Made to Order
Looking for a way to spice up your apparel sales and to offer something unique to your members and customers? Put your logo or facility name on your tenniswear. Many apparel manufacturers offer a “custom-embroidery” program, in which you can have your logo stitched onto apparel. Generally, there’s a minimum order of anywhere from 12 to 24 pieces, a small set-up fee (usually around $100) for the logo, and an extra charge of about $2.50 per garment. But, says Peter Antonacci of Sporting Look, “You can increase your bottom line by having items that your customers can’t buy in other shops.”
Antonacci says he’s noticed an increase in the custom-embroidery business over the last few years, and that’s what has prompted Sporting Look to redo its line to focus solely on custom-embroidered tennis apparel. “Where our business has really grown is in clubs and resorts that want the latest high-tech fabrics and the latest designs, and they want to put their logo on it,” he says.
“I think one reason why more shops are doing custom embroidery is that their customers will never see that garment in a discount store, which buys closeout lines from big manufacturers,” says Antonacci.
Custom-embroidered apparel is something that most people may associate with high-profile resorts. “If people are coming in to a resort from around the world, they want to take a logoed garment home with them,” says Bill Evans, vice president of sales and marketing for Tail. Evans says that while the majority of Tail’s custom-logoed merchandise is on the golf side, the company does tennis apparel, too, mostly for country clubs and club teams.
Katie Curry, vice president of marketing for The LBH Group, also finds that while the golf side has really taken the lead with custom embroidery, there are tennis accounts looking to logo their apparel, too. “When an account does request a custom logo, it’s usually either for a tennis shop at a resort or for a tennis team,” she says.
In fact, providing tenniswear with a custom look for teams has been big business for many apparel manufacturers. Patrice Brayer, the national sales manager for Marcia Apparel, says that her company recently completed an order for 240 custom-embroidered shirts for one facility. “It was a huge order, for team play,” she says. “Logoing and team orders are somewhat common. Sometimes, they even ask us to design the logo for them, if they don’t have a logo.”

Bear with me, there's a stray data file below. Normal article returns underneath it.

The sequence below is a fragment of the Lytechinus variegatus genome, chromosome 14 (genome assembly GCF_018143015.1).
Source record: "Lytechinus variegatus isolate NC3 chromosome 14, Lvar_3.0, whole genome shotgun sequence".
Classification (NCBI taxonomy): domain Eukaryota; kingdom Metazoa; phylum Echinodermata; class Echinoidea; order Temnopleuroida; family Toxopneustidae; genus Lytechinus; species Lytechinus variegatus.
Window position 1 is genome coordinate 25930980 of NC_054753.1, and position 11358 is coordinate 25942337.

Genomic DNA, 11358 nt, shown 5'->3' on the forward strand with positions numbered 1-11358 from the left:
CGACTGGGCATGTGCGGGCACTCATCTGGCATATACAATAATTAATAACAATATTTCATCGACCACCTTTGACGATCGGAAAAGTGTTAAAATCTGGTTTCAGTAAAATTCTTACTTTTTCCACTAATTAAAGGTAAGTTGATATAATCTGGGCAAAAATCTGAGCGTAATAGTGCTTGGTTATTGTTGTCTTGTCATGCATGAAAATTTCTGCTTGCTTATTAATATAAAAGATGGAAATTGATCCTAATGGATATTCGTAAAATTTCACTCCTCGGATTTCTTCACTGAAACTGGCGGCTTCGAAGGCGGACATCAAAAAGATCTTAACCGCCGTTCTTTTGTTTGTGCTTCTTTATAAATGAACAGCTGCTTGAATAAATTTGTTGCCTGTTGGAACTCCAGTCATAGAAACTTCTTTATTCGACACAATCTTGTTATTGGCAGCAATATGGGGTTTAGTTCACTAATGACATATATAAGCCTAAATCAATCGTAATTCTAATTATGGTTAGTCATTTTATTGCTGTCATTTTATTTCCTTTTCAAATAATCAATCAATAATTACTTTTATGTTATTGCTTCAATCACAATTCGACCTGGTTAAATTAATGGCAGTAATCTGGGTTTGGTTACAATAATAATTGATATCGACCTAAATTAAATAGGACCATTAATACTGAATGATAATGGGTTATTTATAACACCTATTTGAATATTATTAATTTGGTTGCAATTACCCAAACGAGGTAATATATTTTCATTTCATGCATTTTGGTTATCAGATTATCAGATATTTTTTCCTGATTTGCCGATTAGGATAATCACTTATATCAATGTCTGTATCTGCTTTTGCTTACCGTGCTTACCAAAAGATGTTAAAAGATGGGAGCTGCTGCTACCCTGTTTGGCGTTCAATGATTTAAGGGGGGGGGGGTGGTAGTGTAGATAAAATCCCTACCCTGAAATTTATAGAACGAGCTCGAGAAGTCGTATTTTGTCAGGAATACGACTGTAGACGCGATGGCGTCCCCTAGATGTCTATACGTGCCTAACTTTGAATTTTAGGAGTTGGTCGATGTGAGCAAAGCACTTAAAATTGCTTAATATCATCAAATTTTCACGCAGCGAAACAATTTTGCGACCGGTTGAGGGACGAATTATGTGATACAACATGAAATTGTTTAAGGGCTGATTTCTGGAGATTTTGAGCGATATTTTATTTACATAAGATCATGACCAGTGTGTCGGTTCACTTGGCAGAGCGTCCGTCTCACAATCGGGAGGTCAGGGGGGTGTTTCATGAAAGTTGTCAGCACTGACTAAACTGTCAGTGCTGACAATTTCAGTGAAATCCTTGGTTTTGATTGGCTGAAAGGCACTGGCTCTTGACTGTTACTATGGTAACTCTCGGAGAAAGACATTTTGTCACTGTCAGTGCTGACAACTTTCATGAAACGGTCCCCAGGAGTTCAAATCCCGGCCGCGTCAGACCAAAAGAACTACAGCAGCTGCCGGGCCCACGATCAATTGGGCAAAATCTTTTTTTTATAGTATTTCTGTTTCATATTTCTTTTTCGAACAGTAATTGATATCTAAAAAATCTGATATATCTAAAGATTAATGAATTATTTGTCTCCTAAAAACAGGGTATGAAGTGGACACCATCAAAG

“We do supply a lot of uniforms,” adds Diane Bladecki, marketing/promotions director for Kaelin. “I think where it’s mainly on the rise is on a polo type of shirt or a tank top for ladies. As a past retailer, what you’re looking for with those items are things with a very long margin.”
Trish Levin, vice president of merchandising for Lejay, says her company will do custom embroidery, but when it comes to customizing for teams or facilities, Lejay’s main focus has been on team colors. “A big part of our business is custom team apparel, where we offer up to 15 solid colors for the body style and those same colors for trim,” she says. “Then we let teams pick their own color combinations, and we turn it around in three or four weeks.”
If there are tournaments or other special events in your area, consider having custom-embroidered apparel available for sale, tailored, of course, to those events. Also, you may want to carry apparel that is custom-logoed with your community name or other local affiliation, which might prove profitable for some tennis shops that aren’t connected to a specific tennis facility.
Custom-embroidery can help your shop get noticed, and can provide a unique product for your customers.
See all articles by Peter Francesconi
About the Author
Peter Francesconi is editorial director of Tennis Industry magazine.
TI magazine search
TI magazine articles
- Our Serve: Learning Curve
- Industry News
- Racquet Service: New Concept in Racquet Service
- Retailing 141: Specialty Stores Are Alive and Well!
- Racquet Tech: Stringing 101 — Knots
- Grassroots Tennis: Play It Forward!
- Community Tennis: Use ‘Crowd Funding’ to Help With Your Next Tennis Project
- OUTLOOK 2016: Racquets & Strings — New and Improved
- OUTLOOK 2016: Shoes — Stepping Forward